It’s something we all do, hundreds of times a day – averaging about once every minute. Complain. Whether it’s about the traffic, the weather, or our job, complaining is hard to avoid. But this habit can become the negative soundtrack of our lives.
Why do we do it? It feels good to vent, doesn’t it? Complaining also seems like a good way to connect; when we get together and moan about a common dislike, it can create a bonding experience. Complaining should make us feel better, right? Well, scientific tells us otherwise. Instead of simply letting off steam, griping makes us angrier and puts our health, relationships and careers at risk.
Complaining is Harmful to Your Health
When we complain, we release the stress hormone cortisol. When cortisol levels rise, our immune system is compromised, blood pressure goes up, we gain weight and there is an increased risk of heart disease. It can also harm parts of the brain used for problem solving and other cognitive functions. (This also happens when we listen to someone else moan and groan).
You can Rewire Your Brain towards Positivity
Thankfully, we can change this habit. Recent advances in brain research indicate that our brains are constantly being reorganized throughout our lives, changing with every thought. The more we use certain pathways, the stronger they get and the easier it is for the brain to travel along these data highways. In other words, having a thought makes it easier to have that thought again. The things we think about repeatedly shape our personality; we become what we think about most. Cut down on complaining and your brain will physically change so that you are less often triggering pessimism, fear, and other negative mental states.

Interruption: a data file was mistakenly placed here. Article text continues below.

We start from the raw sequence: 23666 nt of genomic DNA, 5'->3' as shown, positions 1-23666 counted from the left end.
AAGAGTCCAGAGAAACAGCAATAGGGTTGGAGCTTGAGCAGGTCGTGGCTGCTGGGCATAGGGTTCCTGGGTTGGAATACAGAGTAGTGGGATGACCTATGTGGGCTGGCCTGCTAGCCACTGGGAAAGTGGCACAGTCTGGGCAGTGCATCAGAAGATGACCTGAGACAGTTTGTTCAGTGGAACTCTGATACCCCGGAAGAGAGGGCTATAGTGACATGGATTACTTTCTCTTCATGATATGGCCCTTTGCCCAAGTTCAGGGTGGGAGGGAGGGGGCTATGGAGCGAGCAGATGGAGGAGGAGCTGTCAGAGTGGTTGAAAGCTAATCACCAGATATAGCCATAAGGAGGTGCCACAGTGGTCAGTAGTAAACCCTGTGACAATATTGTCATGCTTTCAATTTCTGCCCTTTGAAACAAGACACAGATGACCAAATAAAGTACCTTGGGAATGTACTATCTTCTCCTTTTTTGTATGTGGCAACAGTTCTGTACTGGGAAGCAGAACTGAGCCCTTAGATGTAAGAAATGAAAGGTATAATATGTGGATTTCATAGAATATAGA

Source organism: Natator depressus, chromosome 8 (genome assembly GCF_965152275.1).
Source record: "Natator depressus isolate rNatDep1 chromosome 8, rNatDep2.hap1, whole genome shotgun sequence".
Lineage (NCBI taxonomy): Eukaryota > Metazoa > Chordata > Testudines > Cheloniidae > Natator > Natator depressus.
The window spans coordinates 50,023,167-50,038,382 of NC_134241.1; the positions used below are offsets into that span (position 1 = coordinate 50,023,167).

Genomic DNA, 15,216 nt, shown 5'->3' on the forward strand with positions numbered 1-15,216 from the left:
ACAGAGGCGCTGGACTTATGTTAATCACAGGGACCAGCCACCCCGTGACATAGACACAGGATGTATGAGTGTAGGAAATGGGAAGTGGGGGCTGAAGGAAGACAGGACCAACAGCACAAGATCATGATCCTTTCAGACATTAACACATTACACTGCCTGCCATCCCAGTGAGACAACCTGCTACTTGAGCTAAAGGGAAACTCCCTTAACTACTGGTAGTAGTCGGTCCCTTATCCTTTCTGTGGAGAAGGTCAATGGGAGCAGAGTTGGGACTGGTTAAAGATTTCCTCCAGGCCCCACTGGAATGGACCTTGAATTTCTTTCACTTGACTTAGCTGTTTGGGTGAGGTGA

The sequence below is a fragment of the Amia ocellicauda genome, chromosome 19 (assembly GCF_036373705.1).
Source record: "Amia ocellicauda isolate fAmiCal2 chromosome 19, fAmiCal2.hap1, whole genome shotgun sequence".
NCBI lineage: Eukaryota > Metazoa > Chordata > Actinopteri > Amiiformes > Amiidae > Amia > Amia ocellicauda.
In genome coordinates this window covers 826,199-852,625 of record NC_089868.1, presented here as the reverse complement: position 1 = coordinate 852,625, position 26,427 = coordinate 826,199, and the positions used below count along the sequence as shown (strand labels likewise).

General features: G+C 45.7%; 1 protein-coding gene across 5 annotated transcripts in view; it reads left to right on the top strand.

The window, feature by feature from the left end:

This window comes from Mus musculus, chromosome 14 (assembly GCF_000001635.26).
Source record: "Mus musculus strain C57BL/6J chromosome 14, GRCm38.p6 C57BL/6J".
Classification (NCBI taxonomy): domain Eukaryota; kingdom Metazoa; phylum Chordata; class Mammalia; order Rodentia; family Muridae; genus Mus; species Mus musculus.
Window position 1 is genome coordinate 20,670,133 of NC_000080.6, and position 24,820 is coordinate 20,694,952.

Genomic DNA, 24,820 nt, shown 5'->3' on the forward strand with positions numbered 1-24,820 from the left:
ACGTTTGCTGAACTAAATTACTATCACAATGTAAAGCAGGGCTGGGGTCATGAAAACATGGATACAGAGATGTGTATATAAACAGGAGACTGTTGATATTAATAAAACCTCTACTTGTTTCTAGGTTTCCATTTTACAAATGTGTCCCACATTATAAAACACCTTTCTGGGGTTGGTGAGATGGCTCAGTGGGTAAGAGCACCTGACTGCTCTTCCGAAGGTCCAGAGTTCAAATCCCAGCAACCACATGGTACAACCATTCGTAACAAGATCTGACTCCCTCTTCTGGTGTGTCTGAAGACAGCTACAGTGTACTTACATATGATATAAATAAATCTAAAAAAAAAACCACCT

Strategies to Cut the Complaining Habit
- Track how often you complain. Awareness is the first step towards change.
- If you catch yourself whining, add the word ‘but’ and find something positive about the situation. For example, “There is so much traffic, but I’m grateful I’m driving a comfortable car and listening to my favorite tunes”.
- If you notice you are saying “I have to…” or “I should…” change it to “I get to…” You’ll feel more empowered and positive.
- Complaining without moving towards a solution can make us feel victimized and powerless. Make a direct request for action to resolve the problem. For example, “Its cold in here, so could you please turn up the heat”.
- Journal about what’s bothering you so you can gain a better understanding and come up with possible solutions.
- Instead of complaining about a bad experience, ask what the lesson is and use it as an opportunity to grow.
- Spend more time with people who uplift you and less time with chronic complainers – because complaining is contagious.
Change doesn’t happen overnight, but the less you complain, the more you’ll find to appreciate and be grateful for – and the happier and more peaceful you will feel.